|2006-2009||B.S. in Chemistry (110/110 with honors), University of Milan, Italy|
|2010||Erasmus – Valencia University, Spain|
|2009 – 2011||M.S. in Organic Chemistry (110/110 with honors), University of Milan, Italy|
|2012 – 2014||Ph.D. in Chemistry, Durham University, UK, Title: „Highly Emissive Eu(III) complexes for bioassays”; Supervisor Prof. D. Parker.|
|2015-2016||Post-Doctoral Fellow in the group of Prof. P.H. Seeberger; Max-Planck Institute of Colloids and Interfaces, Potsdam, Germany|
|2017 – 2020||Minerva Fast Track Fellow; Max-Planck Institute of Colloids and Interfaces, Potsdam, Germany|
|Since 2018||Group leader of Carbohydrate Materials; Max-Planck Institute of Colloids and Interfaces, Potsdam, Germany|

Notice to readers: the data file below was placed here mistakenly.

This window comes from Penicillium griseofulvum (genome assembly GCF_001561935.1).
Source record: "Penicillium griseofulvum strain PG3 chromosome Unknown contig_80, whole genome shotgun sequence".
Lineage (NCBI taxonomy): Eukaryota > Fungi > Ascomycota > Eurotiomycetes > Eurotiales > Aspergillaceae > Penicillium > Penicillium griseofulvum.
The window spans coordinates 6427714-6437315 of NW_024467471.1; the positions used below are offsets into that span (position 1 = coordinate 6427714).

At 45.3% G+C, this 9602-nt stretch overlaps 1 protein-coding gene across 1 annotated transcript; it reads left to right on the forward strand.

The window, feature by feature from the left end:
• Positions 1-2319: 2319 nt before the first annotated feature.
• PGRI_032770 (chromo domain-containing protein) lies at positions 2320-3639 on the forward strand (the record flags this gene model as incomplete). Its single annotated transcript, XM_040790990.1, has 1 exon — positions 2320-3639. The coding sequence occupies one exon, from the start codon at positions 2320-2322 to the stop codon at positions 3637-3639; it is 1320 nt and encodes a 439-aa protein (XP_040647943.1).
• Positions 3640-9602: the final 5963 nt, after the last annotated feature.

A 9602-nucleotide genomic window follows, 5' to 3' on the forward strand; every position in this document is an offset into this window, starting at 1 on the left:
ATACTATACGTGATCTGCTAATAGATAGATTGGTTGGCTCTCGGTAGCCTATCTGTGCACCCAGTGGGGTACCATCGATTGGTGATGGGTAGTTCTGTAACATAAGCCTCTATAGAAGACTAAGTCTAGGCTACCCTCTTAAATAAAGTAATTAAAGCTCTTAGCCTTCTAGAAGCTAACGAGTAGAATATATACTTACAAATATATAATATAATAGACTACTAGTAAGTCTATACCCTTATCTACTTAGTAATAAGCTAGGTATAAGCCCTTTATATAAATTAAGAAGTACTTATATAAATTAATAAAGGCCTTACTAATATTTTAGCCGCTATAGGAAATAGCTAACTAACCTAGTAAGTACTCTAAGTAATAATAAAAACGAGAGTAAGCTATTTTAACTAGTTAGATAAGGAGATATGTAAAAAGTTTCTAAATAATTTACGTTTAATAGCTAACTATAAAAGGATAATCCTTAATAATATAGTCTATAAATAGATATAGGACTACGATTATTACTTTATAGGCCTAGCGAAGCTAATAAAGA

- In the carbohydrate materials group, we aim to expand the fundamental understanding of carbohydrate and apply this knowledge to create designer carbohydrate-based materials. We use automated glycan assembly (AGA) to synthesize well-defined oligosaccharides as probes for structural analysis. With molecular dynamics (MD) simulations, NMR spectroscopy, and crystallographic analysis, we have demonstrated that different classes of polysaccharides adopt fundamentally different conformations, such as helices or rod-like structures, which can be disrupted by single-site substitution. Much focus is given to the visualization of oligosaccharides at the single molecule level. The combination of electrospray ionization (ESI) and scanning tunneling microscopy (STM) at low temperature, allowed us to visualize recurrent structural features with subnanometer resolution (in collaboration with the MPI-FKF).Our synthetic approach allowed us to prepare a collection of cellulose and chitin derivatives, bearing modifications in specific positions of the chain (e.g. methylation, fluorination, charges). We have demonstrated that the systematic hydrogen bond manipulation, not only alter the single chain conformation, but also drastically affects the solubility, aggregation behavior, and crystallinity of the material. These simple synthetic oligosaccharides self-assemble into nanostructures of varying morphologies. Differences in chain length, monomer modification, and aggregation methods yielded glycomaterials with distinct shapes and unexpected optical properties. This finding is particularly important in the prospective of creating novel carbohydrate materials with tunable properties.